True, that would actually be a pretty cool ending for her. Perhaps she just lost the will to fight, after being a prisoner for so long. Or she simply saw a life without her memories as meaningless.

Or maybe the writers thought it would be too good a solution. The way things are now, every choice you can make regarding Iovara is kind of bittersweet.

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Tbh I never really understood why destroying her soul is considered some kind of rebellion agaisnt the tyrannical gods. It's a rebellion against the natural order of things, if anything. She says it herself that the Wheel existed well before the gods, it's not their creation, so not being a cog in the Wheel system =/= giving the gods middle finger. It's not even their system. Her soul being erased from existence is way more convinient for them (at least for those of them who are worried about the kith finding out their secret). 

There's no way for Iovara out of Breith Eaman that doesn't involve her becoming a servant to one of the gods. Regardless of how much she knows about the god's secrets, she could only act on that knowledge to whatever degree her patron god would allow. So for her, it's either an eternity of imprisonment, or an eternity of servitude to a god she knows to be fabricated. Destroying her soul is the only way to grant her true peace. At least that's how I understood it.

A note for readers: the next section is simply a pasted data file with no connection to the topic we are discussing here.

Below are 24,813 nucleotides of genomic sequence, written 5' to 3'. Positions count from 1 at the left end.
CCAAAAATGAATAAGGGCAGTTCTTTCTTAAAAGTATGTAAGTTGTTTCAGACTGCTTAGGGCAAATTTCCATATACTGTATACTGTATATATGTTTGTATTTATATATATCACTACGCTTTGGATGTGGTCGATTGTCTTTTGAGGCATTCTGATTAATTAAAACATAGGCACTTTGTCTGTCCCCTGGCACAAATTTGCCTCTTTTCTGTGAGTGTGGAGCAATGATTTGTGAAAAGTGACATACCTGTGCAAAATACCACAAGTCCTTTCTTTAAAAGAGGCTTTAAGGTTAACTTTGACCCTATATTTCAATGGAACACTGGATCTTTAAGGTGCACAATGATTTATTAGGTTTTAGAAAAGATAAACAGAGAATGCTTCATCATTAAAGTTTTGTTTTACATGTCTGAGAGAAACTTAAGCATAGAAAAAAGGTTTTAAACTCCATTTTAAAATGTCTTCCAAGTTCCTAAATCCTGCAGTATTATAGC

Um, patron god? Afaik, nobody forces people to worship the gods on Eora. Their presence is undeniable and people know they're out there, but Eora is not one of the AD&D worlds where you either believe in some god or go the Wall of the Faithless to get punished. If they released Iovara's soul to the wheel then she simply would have been reborn through the wheel system and forgot about her past self - that's what she was against. She seemed to believe that the wheel system was in gods hands and didn't want to be a part of it.

 

You made me think I was going crazy for a while, but luckily I make a hard save every couple minutes for exactly this kind of situation :grin: here's a screenshot directly from the game that made me think Iovara could only leave as a servant.

20180315201727_1_zpswvrqqfbg.jpg

Also, apologies for the size. Don't know how to make an expandable section :/

 

She is talking about getting free by accepting forgiveness from the gods, which is not the returning her to the wheel option others are talking about. You have the choice to forcibly free her from the prison without getting forgiveness from the gods (which also does not free them from the island anyway and so cannot return them to the wheel, as she actually states in the screenshot) and send her off to the wheel. So she can leave due to the Watcher without pledging to any of the gods, yet for some reason she is opposed to it because she will forget the tooth.

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There's no way for Iovara out of Breith Eaman that doesn't involve her becoming a servant to one of the gods.